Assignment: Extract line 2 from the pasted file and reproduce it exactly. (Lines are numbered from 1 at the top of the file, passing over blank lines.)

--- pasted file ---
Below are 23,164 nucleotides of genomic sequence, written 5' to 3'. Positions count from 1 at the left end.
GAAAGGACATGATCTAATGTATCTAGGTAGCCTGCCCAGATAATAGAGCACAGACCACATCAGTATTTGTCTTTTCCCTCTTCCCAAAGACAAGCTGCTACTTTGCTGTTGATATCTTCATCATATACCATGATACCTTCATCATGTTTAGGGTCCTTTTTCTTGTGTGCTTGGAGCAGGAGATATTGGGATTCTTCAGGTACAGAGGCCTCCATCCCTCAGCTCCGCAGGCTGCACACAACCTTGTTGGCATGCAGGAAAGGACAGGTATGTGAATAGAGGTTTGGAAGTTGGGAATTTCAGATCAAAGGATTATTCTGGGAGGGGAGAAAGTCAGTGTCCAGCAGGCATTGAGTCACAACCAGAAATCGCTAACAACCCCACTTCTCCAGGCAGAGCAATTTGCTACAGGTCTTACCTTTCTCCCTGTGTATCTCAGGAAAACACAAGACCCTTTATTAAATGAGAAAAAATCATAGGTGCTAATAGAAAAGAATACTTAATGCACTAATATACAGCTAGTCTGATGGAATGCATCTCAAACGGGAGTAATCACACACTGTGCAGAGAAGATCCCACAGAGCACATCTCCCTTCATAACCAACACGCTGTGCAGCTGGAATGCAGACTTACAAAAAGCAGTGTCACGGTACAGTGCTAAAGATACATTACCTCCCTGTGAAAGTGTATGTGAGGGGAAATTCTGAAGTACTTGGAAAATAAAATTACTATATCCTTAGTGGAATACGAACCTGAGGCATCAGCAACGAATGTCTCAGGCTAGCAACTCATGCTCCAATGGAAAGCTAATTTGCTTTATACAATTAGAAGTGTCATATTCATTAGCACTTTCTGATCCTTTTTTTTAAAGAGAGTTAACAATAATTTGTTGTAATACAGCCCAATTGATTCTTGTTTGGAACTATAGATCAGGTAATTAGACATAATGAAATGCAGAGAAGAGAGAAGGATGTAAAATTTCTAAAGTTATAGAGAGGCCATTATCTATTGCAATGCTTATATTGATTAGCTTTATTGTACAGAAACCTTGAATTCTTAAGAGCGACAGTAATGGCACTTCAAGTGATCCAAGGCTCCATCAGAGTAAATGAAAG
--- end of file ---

GAAAGGACATGATCTAATGTATCTAGGTAGCCTGCCCAGATAATAGAGCACAGACCACATCAGTATTTGTCTTTTCCCTCTTCCCAAAGACAAGCTGCTACTTTGCTGTTGATATCTTCATCATATACCATGATACCTTCATCATGTTTAGGGTCCTTTTTCTTGTGTGCTTGGAGCAGGAGATATTGGGATTCTTCAGGTACAGAGGCCTCCATCCCTCAGCTCCGCAGGCTGCACACAACCTTGTTGGCATGCAGGAAAGGACAGGTATGTGAATAGAGGTTTGGAAGTTGGGAATTTCAGATCAAAGGATTATTCTGGGAGGGGAGAAAGTCAGTGTCCAGCAGGCATTGAGTCACAACCAGAAATCGCTAACAACCCCACTTCTCCAGGCAGAGCAATTTGCTACAGGTCTTACCTTTCTCCCTGTGTATCTCAGGAAAACACAAGACCCTTTATTAAATGAGAAAAAATCATAGGTGCTAATAGAAAAGAATACTTAATGCACTAATATACAGCTAGTCTGATGGAATGCATCTCAAACGGGAGTAATCACACACTGTGCAGAGAAGATCCCACAGAGCACATCTCCCTTCATAACCAACACGCTGTGCAGCTGGAATGCAGACTTACAAAAAGCAGTGTCACGGTACAGTGCTAAAGATACATTACCTCCCTGTGAAAGTGTATGTGAGGGGAAATTCTGAAGTACTTGGAAAATAAAATTACTATATCCTTAGTGGAATACGAACCTGAGGCATCAGCAACGAATGTCTCAGGCTAGCAACTCATGCTCCAATGGAAAGCTAATTTGCTTTATACAATTAGAAGTGTCATATTCATTAGCACTTTCTGATCCTTTTTTTTAAAGAGAGTTAACAATAATTTGTTGTAATACAGCCCAATTGATTCTTGTTTGGAACTATAGATCAGGTAATTAGACATAATGAAATGCAGAGAAGAGAGAAGGATGTAAAATTTCTAAAGTTATAGAGAGGCCATTATCTATTGCAATGCTTATATTGATTAGCTTTATTGTACAGAAACCTTGAATTCTTAAGAGCGACAGTAATGGCACTTCAAGTGATCCAAGGCTCCATCAGAGTAAATGAAAG